In 2023, a third of the global economy will be in recession, the International Monetary Fund (IMF) has warned.
With the US, EU and China seeing their economies slow, this year is expected to be "tougher" than 2022.
There are multiple challenges weighing on the global economy. This includes the war in Ukraine, rising prices, higher interest rates, and the continuing spread of Covid in China.
Even for those countries not in recession, the BBC reports that the IMF has warned that 2023 could "feel like recession for hundreds of millions of people".
69% of wealthy people are worried about the current economic climate
With FTAdviser reporting that 69% of under-55s with more than £500,000 in investable assets were worried about the current economic environment, and over-55s also feeling concerned, you may be wondering how best to protect your finances in 2023 and beyond.
Recession risks are undoubtedly rising but it’s worth remembering a few basic investing principles.
You will experience many market downturns over a lifetime
If you look back in history, you'll find that large market downturns, or “bear markets”, tend to be both uncommon and temporary.
On average, bear markets are shorter than bull markets – when markets are rising or expect to rise. This means that any “losses” you may incur in a down market tend to have far less effect on your long-term portfolio performance.
The chart below shows the effect of bull and bear markets on a portfolio over 35 years.
Source: Vanguard, based on data from Bloomberg using the MSCI All-Country World Index from 31 December 1987 to 30 June 2022. Percentage monthly data on a total-return basis, with dividends reinvested, GBP terms.
Don't be fooled into thinking that recessions and stock markets move in tandem
Because financial markets are quick to price in events, the beginning of a recession can cause sharp falls in share prices. This means that stock markets usually fall in advance of an actual recession. The good news is they also generally recover quickly – often before a recession is over.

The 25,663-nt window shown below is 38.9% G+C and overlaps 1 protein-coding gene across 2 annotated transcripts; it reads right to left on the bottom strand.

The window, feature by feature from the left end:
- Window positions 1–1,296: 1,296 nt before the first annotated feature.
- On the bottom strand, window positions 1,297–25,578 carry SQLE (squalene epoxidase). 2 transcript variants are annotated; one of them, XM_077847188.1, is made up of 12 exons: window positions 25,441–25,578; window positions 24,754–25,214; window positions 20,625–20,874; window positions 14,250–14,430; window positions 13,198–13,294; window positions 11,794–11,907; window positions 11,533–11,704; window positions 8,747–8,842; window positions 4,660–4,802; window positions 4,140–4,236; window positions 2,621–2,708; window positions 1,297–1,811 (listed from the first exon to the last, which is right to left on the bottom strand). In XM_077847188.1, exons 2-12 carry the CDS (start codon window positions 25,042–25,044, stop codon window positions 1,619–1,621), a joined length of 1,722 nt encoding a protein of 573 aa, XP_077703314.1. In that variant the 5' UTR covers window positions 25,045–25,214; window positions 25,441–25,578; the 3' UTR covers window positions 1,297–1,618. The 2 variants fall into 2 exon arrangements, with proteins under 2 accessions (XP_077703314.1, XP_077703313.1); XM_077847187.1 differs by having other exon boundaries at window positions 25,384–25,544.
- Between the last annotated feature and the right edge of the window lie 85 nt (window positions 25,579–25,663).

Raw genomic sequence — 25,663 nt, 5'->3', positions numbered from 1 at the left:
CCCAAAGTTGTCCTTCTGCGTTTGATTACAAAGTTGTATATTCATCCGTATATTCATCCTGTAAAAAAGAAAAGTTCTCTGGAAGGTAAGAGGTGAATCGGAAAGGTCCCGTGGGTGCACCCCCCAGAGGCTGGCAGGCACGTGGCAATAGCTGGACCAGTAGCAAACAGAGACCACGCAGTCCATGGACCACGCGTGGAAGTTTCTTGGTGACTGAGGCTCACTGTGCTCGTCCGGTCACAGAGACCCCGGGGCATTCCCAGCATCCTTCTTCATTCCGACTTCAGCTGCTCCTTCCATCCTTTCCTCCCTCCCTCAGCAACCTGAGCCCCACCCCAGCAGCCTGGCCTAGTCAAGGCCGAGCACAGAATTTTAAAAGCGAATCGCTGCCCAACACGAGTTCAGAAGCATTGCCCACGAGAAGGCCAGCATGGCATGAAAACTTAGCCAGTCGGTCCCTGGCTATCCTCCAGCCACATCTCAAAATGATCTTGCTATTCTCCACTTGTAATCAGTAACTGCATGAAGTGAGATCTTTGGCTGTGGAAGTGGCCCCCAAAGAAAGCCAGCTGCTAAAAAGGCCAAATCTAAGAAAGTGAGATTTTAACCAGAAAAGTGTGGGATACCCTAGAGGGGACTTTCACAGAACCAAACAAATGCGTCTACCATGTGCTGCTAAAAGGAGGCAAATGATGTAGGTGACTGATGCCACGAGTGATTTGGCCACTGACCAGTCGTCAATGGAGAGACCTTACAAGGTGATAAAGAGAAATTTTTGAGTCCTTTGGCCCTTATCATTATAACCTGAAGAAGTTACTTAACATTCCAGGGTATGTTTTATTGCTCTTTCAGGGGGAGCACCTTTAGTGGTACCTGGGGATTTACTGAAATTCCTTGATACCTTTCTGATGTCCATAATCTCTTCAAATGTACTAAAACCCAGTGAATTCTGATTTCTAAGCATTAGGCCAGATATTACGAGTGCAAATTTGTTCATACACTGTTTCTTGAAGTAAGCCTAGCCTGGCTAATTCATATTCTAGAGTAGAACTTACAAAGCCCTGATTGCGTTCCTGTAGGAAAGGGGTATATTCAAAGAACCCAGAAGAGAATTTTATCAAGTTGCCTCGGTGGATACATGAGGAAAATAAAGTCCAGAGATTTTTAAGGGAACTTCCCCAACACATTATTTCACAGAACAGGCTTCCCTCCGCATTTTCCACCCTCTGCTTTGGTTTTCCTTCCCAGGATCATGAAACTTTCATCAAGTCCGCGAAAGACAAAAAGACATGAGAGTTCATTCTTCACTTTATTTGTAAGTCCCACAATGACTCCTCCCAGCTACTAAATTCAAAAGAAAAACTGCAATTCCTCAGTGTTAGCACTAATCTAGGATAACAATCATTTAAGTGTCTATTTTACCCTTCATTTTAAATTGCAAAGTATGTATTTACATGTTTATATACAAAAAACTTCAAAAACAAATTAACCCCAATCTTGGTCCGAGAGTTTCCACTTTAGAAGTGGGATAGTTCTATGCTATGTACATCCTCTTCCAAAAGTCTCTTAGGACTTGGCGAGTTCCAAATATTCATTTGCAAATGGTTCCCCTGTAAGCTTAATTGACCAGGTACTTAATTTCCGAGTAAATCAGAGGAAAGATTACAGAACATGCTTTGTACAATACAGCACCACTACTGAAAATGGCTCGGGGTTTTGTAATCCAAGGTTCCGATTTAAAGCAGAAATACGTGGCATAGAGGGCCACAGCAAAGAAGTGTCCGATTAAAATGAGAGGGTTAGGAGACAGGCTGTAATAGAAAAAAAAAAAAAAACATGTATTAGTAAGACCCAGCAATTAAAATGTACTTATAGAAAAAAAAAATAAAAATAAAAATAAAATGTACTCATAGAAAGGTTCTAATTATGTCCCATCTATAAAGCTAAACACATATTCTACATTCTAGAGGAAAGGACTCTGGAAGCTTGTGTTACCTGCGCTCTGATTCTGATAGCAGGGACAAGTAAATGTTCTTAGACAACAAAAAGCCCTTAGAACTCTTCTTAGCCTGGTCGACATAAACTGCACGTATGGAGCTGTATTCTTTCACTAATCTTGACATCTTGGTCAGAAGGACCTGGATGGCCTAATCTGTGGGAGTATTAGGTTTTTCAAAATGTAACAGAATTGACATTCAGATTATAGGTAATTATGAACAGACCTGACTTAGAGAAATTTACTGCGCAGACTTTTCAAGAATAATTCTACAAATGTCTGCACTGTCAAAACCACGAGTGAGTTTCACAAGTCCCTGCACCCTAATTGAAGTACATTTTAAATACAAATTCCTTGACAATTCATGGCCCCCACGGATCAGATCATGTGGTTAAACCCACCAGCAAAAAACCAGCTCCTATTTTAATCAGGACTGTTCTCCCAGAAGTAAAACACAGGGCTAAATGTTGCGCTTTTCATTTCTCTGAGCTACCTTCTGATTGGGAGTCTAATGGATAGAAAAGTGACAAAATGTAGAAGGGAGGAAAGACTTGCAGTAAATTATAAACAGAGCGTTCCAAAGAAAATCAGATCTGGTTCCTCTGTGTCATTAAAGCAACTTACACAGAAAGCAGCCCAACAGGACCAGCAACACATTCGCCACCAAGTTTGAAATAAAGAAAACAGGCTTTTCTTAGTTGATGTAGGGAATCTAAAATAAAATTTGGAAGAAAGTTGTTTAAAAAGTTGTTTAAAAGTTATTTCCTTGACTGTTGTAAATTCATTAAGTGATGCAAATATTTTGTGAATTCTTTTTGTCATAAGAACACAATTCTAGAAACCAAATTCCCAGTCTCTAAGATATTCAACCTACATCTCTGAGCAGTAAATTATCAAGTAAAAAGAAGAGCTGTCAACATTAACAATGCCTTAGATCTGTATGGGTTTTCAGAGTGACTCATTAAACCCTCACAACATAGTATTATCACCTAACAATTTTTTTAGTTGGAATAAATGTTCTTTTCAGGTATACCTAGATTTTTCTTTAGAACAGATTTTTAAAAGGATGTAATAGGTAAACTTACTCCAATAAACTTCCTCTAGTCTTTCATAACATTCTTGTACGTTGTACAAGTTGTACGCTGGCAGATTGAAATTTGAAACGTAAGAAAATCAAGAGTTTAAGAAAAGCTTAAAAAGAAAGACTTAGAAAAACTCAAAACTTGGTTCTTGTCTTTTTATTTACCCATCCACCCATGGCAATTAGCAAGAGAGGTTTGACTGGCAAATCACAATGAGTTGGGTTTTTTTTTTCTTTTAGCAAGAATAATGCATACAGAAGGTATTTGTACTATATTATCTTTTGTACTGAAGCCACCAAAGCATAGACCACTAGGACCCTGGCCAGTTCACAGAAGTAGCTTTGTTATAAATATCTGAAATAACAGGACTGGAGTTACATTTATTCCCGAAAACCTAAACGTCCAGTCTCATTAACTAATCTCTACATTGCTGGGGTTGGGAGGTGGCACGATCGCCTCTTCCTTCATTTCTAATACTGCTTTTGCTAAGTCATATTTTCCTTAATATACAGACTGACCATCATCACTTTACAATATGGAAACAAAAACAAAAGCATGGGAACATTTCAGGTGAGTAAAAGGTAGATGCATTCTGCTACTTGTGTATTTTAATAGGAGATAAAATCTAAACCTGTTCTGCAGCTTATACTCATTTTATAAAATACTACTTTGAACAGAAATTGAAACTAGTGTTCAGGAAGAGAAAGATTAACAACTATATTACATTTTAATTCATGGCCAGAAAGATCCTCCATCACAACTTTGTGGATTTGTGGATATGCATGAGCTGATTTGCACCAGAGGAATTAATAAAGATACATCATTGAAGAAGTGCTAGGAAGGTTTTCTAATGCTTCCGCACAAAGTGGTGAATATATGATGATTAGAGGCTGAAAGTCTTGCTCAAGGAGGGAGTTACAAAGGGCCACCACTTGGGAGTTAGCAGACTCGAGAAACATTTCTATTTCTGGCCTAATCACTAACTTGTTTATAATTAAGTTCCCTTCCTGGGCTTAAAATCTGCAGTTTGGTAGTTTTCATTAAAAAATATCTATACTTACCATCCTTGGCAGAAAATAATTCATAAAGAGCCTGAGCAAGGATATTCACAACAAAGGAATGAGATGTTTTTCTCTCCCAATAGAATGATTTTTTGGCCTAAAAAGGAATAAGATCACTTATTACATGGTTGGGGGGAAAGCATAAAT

Stay calm and remain invested
While it can be nerve-wracking to watch markets fall, staying put and keeping your money invested should help reduce the chance of losing money.
Reacting to bad news and making rash decisions with your money can end up costing you dearly. If you decide to sell your investment in a downturn, you will actually realise the market loss and miss out on the chance of making gains when the market recovers.
Read more: Why time in the market, not timing the market matters for your wealth
Taking a disciplined approach to your investments is always wise, but not always easy. Focusing on these investing principles should help you to remain calm and avoid reacting to unhelpful media noise and headlines.
To help you focus on what you can control when it comes to your personal finances, here are three practical things that could help protect you in the coming year.
Pay off expensive debt and live within your means
Most people have debt. Whether a mortgage, credit cards, loans, or a bank overdraft, meeting repayments when times are good may not be a problem, but during a recession there's an increased risk of redundancy.